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A JavaScript Primer

This is a quick primer to help you getting started with Javascript in case you never seen it before.

To try this out, use the Clarive REPL. The REPL is a useful tool to getting started with JavaScript within the Clarive automation environment. Refer to the REPL documentation to learn more.

Hello World

This is the most basic program you can write:

print('Hello world');

Basic Syntax

All Clarive JS programs are strict by default. That's done by setting a `"use strict;" at the beginning of code evaluation.

So this code will fail:

xx = 20;
print(xx); // syntax error due to undefined variable xx

Declaring variables

Variables are declared with the keyword var. JavaScript has no types, so you don't need to define its type.

var foo;
foo = 100;
var bar = 10;
var age,time,address;


Conditionals in JavaScript is done with the if instruction:

var foo = false;
if( foo ) {
} else {
    // ...

// you can also use switch-case to dispatch conditional values

var xx = 100;
switch(xx) {
    case 100:
    case 200: print('high');


Loops allows us to repeat a block of code many times over. Most loops in JS are built using for and while.

for( var i=10; i<100; i++ ) {
    print("Hello " + i);
    if( i > 20 ) {

Another elegant and clever way to iterate through arrays is to use map() which is natively supported in the Clarive JS.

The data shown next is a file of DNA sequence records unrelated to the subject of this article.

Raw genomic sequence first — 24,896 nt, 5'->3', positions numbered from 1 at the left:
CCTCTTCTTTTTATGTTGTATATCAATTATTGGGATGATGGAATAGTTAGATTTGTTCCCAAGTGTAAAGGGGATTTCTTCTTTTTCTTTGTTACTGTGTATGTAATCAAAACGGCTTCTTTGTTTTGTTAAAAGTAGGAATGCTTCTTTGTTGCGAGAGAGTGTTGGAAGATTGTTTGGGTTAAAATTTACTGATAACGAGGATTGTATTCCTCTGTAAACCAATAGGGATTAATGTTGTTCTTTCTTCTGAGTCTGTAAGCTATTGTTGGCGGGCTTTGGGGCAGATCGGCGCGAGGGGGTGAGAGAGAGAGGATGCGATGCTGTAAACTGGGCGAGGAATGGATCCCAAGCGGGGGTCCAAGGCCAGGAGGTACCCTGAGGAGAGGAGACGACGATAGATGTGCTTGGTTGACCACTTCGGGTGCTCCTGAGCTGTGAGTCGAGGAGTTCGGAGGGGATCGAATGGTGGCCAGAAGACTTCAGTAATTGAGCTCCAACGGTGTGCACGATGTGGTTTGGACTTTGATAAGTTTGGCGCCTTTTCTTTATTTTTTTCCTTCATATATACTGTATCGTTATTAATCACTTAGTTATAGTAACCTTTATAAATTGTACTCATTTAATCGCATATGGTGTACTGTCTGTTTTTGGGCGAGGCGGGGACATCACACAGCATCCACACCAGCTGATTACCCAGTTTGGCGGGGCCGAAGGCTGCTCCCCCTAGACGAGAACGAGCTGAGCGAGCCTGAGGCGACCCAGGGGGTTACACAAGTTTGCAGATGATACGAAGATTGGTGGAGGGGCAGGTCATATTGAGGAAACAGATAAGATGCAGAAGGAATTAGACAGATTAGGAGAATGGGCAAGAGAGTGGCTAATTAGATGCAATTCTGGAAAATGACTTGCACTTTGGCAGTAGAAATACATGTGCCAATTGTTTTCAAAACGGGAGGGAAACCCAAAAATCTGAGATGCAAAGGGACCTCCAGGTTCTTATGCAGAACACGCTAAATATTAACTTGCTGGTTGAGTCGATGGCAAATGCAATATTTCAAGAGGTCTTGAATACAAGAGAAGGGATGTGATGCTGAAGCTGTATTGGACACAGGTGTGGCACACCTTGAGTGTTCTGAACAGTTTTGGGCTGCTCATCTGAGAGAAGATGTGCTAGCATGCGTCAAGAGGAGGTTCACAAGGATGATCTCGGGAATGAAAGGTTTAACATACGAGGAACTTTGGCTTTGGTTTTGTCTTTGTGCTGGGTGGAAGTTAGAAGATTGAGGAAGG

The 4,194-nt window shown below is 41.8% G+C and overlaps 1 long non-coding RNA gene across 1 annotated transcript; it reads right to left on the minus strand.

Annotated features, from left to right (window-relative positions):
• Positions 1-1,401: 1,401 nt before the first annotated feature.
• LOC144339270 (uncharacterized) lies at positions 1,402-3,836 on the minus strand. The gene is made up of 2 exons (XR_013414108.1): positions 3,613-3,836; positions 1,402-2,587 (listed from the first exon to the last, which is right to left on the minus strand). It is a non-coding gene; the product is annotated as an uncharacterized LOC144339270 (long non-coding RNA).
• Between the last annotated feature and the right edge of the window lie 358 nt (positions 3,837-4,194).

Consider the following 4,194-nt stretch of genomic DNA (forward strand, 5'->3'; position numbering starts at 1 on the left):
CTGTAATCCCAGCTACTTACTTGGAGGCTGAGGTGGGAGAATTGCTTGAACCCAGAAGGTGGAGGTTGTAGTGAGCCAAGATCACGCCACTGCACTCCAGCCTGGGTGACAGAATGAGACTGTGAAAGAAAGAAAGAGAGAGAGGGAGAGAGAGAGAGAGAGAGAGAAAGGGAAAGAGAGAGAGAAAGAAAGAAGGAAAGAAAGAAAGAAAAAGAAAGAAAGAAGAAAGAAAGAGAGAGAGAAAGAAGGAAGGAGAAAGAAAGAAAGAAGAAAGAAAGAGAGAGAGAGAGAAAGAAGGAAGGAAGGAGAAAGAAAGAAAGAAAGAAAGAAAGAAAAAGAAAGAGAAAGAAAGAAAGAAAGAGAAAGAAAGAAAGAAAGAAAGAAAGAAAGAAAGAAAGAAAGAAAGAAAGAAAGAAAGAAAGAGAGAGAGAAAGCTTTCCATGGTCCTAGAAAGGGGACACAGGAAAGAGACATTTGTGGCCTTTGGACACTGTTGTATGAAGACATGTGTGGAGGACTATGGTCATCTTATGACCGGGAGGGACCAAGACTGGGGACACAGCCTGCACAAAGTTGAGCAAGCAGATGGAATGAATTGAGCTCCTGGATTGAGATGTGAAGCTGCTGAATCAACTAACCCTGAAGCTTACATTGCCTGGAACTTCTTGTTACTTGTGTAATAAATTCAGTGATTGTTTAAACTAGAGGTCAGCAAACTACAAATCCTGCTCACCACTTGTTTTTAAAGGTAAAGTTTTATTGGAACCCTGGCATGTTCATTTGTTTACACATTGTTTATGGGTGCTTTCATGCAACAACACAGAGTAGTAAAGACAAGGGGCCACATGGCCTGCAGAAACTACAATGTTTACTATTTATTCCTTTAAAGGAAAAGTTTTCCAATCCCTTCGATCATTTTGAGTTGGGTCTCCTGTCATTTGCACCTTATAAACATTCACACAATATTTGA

var arr = [1,2,3];{
    print( "This is " + el );


var arr = [];
arr.push( 100 );

var arr2 = [1,2,3];
var arr3 = arr2.concat( arr, 100 );

print( arr3.join(',') );


var obj = {};
obj[ 'myvalue' ] = 100;

// object keys can also be nested
obj = { address: {} };
obj['address']['zip'] = 90210;

You can also use shorthand notation:

var obj = { myvalue: 200 };
// these are the same:
print( obj.myvalue );
print( obj[ 'myvalue' ] );


function nada(name) {
    return "Nada is everything, dear " + name;

print( nada("Bob") );

The console

A set of JavaScript console methods are implemented in Clarive JS.

console.warn('hello there');  // to standard error
console.assert(true, 'nada');

Templating and multiline strings

For writing multi-line strings that can also be templated (ie. that have variables interpolated), Clarive implments the Ecmascript ES6 templating literals standard.

This is done by enclosing your string between backticks:

var txt = `This is
a muiltiline


This is also a good templating mechanism since it can be interpolated with expressions (including variables) that can be executed as javascript in a function.

var name = 'Joe';
var address = `111 Elm St.
Nowhere, NY 10001
var html = `


Not only variables can be interpolated, but also expressions:

num = 100;
This is normal: ${num}
This is double: ${num * 2}

To escape interpolation of variable and expressions, use backslash: \${...}